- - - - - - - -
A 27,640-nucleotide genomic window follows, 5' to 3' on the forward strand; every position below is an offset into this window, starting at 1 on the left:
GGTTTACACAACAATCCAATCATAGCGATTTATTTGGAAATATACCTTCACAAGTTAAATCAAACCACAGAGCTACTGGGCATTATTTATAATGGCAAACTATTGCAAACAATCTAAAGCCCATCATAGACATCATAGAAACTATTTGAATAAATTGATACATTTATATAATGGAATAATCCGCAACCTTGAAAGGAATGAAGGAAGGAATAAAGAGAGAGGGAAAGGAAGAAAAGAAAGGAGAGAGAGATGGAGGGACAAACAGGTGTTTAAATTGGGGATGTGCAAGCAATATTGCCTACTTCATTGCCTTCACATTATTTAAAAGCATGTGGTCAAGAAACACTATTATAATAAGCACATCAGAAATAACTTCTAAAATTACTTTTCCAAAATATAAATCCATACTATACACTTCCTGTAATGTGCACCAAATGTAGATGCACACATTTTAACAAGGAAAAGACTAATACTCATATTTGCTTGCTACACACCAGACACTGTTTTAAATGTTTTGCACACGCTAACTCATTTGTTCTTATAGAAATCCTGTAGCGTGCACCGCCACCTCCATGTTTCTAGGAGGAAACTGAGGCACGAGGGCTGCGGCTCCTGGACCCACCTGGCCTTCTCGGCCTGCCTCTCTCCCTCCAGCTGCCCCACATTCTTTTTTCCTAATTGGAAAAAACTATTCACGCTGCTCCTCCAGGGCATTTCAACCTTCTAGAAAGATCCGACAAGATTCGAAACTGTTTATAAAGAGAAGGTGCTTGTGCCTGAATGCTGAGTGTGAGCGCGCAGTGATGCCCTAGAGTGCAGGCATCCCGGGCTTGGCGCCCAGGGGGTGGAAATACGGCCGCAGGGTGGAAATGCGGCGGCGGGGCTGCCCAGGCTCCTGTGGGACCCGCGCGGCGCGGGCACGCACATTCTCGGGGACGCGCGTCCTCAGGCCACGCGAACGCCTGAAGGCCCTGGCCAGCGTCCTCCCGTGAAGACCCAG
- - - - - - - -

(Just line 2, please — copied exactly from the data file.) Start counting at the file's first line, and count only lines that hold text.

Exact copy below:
GGTTTACACAACAATCCAATCATAGCGATTTATTTGGAAATATACCTTCACAAGTTAAATCAAACCACAGAGCTACTGGGCATTATTTATAATGGCAAACTATTGCAAACAATCTAAAGCCCATCATAGACATCATAGAAACTATTTGAATAAATTGATACATTTATATAATGGAATAATCCGCAACCTTGAAAGGAATGAAGGAAGGAATAAAGAGAGAGGGAAAGGAAGAAAAGAAAGGAGAGAGAGATGGAGGGACAAACAGGTGTTTAAATTGGGGATGTGCAAGCAATATTGCCTACTTCATTGCCTTCACATTATTTAAAAGCATGTGGTCAAGAAACACTATTATAATAAGCACATCAGAAATAACTTCTAAAATTACTTTTCCAAAATATAAATCCATACTATACACTTCCTGTAATGTGCACCAAATGTAGATGCACACATTTTAACAAGGAAAAGACTAATACTCATATTTGCTTGCTACACACCAGACACTGTTTTAAATGTTTTGCACACGCTAACTCATTTGTTCTTATAGAAATCCTGTAGCGTGCACCGCCACCTCCATGTTTCTAGGAGGAAACTGAGGCACGAGGGCTGCGGCTCCTGGACCCACCTGGCCTTCTCGGCCTGCCTCTCTCCCTCCAGCTGCCCCACATTCTTTTTTCCTAATTGGAAAAAACTATTCACGCTGCTCCTCCAGGGCATTTCAACCTTCTAGAAAGATCCGACAAGATTCGAAACTGTTTATAAAGAGAAGGTGCTTGTGCCTGAATGCTGAGTGTGAGCGCGCAGTGATGCCCTAGAGTGCAGGCATCCCGGGCTTGGCGCCCAGGGGGTGGAAATACGGCCGCAGGGTGGAAATGCGGCGGCGGGGCTGCCCAGGCTCCTGTGGGACCCGCGCGGCGCGGGCACGCACATTCTCGGGGACGCGCGTCCTCAGGCCACGCGAACGCCTGAAGGCCCTGGCCAGCGTCCTCCCGTGAAGACCCAG